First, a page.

Take your mind back ten years. You kept in touch with friends and family with lengthy phone calls, text messages and calls were the only reason you used a phone, shopping was done on the high street on a Saturday, and we scarcely knew what the hashtag key was for.
Just ten years ago Facebook.com was bought
Having slowly made its way across the US universities as Thefacebook.com, Facebook purchased the domain Facebook.com for $200,000 in 2005. Later that year, it began to spread worldwide, reaching UK universities in October. Now it is the second most visited website in the world, after Google.
We’ve seen the demise of social networking sites over the years including Friends Reunited and MySpace and seen the rebels of our social groups ‘quit’ Facebook for varying lengths of time, so will the platform even exist in 2025?
Well, the figures suggest the social network is still growing strong. And with just over 38% of the world’s internet users using Facebook, there’s still room for the platform to grow.
There will still be a need for social media but the way we communicate will evolve
Facebook claim their mission is to give people the power to share and make the world more open and connected. Whether we buy into that or not, we’ve all come to rely on Facebook more than any other social network. We stay connected with friends, family, old school friends and workmates. We upload photos, create events and find out what’s going on in the world. And if anything we look set to use Facebook more and more like the way we communicate evolves.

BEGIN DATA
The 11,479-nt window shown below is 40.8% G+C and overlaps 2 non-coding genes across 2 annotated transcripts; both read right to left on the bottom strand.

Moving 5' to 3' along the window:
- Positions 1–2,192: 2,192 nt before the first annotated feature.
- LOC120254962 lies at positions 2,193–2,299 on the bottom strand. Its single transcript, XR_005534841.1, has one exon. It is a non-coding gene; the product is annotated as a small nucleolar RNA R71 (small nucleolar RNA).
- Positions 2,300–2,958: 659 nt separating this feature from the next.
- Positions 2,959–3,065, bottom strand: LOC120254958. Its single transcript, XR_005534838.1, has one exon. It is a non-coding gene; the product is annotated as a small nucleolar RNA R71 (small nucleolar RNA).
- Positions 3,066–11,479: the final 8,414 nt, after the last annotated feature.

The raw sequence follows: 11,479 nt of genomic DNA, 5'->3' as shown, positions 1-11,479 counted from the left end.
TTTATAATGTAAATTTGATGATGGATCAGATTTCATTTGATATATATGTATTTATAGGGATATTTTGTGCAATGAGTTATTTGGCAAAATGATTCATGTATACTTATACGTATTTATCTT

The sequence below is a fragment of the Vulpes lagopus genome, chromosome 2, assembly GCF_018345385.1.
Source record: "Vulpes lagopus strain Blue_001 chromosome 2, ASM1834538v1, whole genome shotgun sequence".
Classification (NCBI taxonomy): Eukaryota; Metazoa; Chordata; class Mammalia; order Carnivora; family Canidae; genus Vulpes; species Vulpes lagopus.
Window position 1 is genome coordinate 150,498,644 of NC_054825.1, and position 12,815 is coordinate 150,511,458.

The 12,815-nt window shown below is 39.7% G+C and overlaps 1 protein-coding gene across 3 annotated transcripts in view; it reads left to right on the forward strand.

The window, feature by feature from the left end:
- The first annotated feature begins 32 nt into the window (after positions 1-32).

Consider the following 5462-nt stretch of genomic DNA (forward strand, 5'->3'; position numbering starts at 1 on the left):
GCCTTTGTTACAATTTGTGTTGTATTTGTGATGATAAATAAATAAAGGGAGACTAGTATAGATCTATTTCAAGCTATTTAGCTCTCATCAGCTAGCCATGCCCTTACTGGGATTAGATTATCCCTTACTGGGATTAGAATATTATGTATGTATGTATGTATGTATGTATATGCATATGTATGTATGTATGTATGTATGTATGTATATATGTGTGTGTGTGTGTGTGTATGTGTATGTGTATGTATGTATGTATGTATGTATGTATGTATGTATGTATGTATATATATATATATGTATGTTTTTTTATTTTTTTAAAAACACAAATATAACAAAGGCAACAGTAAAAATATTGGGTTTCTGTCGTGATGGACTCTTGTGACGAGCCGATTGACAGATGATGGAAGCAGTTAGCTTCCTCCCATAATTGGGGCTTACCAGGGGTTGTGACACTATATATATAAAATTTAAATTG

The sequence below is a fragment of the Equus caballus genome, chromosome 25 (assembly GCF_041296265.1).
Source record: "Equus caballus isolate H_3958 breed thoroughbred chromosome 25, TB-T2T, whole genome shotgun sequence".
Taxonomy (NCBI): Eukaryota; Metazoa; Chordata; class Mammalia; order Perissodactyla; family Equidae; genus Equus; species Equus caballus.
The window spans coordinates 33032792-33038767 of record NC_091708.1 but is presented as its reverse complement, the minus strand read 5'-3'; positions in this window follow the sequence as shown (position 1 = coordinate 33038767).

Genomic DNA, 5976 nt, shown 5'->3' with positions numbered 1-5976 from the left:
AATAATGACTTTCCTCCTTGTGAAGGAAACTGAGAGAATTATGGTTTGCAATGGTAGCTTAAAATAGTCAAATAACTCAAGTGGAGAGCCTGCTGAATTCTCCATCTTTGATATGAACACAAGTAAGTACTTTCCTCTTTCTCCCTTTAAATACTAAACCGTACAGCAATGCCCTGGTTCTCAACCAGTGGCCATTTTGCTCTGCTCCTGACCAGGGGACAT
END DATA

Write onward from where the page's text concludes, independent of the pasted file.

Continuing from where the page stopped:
Imagine consulting with a doctor face-to-face – just by putting on goggles in your home
Facebook already had the purchase of social media platform Instagram under their belts when they acquired WhatsApp in 2014. And after the purchase of Oculus Rift the virtual reality headset, Facebook also looks set to launch virtual reality gaming. But perhaps we could also be getting together with our friends in Starbucks in virtual reality?
Zuckerberg himself has said: “Imagine enjoying a courtside seat at a game, studying in a classroom of students and teachers all over the world or consulting with a doctor face-to-face- just by putting on goggles in your home.”
Wearable tech and connected home devices
Already wearable technology such as smartwatches and fitness bands are collecting huge amounts of rich data about their owners so how does this fit into the future of social media marketing?
Just imagine Nike being able to send you a public tweet or reminder that you haven’t worked out for a few weeks. Or Innocent smoothies recognising your blood sugar is low, so being able to send you a Facebook message about their latest offer in your local Sainsbury’s.
Connected home devices are also going to become invaluable over the next decade as we come to rely on technology that tells us exactly what’s left in our fridges, turns the oven on remotely, and controls the temperature and lighting of our homes. And social media will almost certainly be a part of this.
But what does this all mean for the user, giving away vast amounts of data and consenting to receive thousands of targeted messages? Well, Google predicts that there will be an option for users to ‘go dark’. For a monthly subscription, the search giant might offer a service where a user can browse online and social networks as a private user – so no adverts. But should we have to pay for this service? Well, we have all been using social media for over a decade now for free.